We here at “Humor in America” have seen some big changes to the state of the web page. A number of our editors–Sharon McCoy, ABE, Matt Daube, and Phil Scepanski–have left or taken a hiatus. To fill those giant shoes, former contributing editors Bonnie Applebeet and Steve Brykman have returned, and they will be joined by Jan McIntire-Strasburg, the executive director of the American Humor Studies Association, Robert Tally, of Texas State University, and Tara Friedman, of Widener University. Welcome, and welcome back.
More humor studies news:
* Judith Yaross Lee, the editor of Studies in American Humor, has posted her editorial statement for the journal at the StAH homepage. Check out:
*And see the call for a special issue of the journal: American Humor in the 1920s and 1930s: Cross-Media Perspectives
Studies in American Humor, the journal of the American Humor Studies Association, invites submission of scholarly papers on humor across media in the 1920s and 1930s for a special issue of the journal appearing in the fall of 2015, coedited by Rob King (Columbia University) and Judith Yaross Lee (Ohio University). Specifically, we are interested in papers that explore the circulation of humor within and across media industries during this formative period in the consolidation of American mass culture.
*The AHSA has a good number of upcoming conferences. We will have three panels at ALA. We are looking for papers for our MLA and SAMLA panels, as well as for the upcoming Quadrennial Conference in New Orleans (with the Mark Twain Circle). See the AHSA announcements page.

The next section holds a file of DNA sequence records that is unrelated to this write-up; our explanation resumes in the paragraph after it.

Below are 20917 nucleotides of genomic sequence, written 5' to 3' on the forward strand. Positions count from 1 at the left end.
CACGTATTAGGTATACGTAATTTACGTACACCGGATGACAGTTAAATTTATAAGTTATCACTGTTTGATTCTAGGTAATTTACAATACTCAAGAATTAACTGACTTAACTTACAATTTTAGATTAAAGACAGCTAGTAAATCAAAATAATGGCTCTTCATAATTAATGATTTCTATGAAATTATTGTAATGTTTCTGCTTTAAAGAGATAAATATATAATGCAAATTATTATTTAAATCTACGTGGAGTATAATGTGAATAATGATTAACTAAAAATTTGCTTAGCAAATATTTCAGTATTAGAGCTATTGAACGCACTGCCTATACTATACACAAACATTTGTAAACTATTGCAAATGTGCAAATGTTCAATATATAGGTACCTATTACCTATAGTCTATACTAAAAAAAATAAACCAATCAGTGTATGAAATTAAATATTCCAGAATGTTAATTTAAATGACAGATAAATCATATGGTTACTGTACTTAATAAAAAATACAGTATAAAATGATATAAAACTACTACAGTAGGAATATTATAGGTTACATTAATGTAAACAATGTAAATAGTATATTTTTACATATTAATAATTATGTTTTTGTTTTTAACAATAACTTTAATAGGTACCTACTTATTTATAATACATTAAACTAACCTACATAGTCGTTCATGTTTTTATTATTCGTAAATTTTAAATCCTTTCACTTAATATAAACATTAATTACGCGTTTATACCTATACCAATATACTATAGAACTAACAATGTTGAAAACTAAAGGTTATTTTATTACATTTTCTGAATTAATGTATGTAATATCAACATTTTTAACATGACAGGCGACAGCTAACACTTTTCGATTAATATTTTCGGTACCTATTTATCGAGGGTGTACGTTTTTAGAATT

* The New Orleans conference will be an amazing conference. Be sure to be there.
American Humor Studies Association
Mark Twain Circle of America
Quadrennial Conference 2014
December 4-7, 2014
Four Points Sheraton French Quarter
The American Humor Studies Association, in conjunction with the Mark Twain Circle of America, sends out this general call for papers on American humor and Mark Twain. The topics below are suggestions for topics that we think will be of interest; other topics are welcome, and we welcome especially submissions of sessions of three papers or roundtables. The topics are broad in the hope that scholars will be able to find one that fits their current research. Submissions should be sent to Jan McIntire-Strasburg via email (email@example.com). Please send your submissions by May 15, 2014.
Those sending in submissions for the Mark Twain Circle of America can email their proposals to Ann Ryan at firstname.lastname@example.org.
* You might also be interested in the 27th Annual AATH Humor Conference in Vincennes, Indiana… April 3-6, 2014… at the Red Skelton Museum of American Comedy located on the campus of Vincennes University.
*Or you might be interested in the International Society for Humor Studies Conference. The 2014 ISHS Conference will be held from July 7 to July 11, 2014 on the campus of the University of Utrecht in the Netherlands.
Upon his death, The New York Times described him with the sort of words one might use to describe lightning: illuminating. . . incandescent. . . pulsating. . . incendiary.
The FBI once dubbed him “the person who will probably emerge as the leader of the Pan-African movement in the United States.” Others dismissed him as a gadfly.
Articulate and prone to rage, this streetwise beat poet helped pave the way for the rap, hip hop and poetry slams that came to follow. His work makes a good starting point for discussion about “art for art’s sake” vs art as activism. (Dan McCleary, founder of the Tennessee Shakespeare Company recently published an excellent related essay addressing this issue.)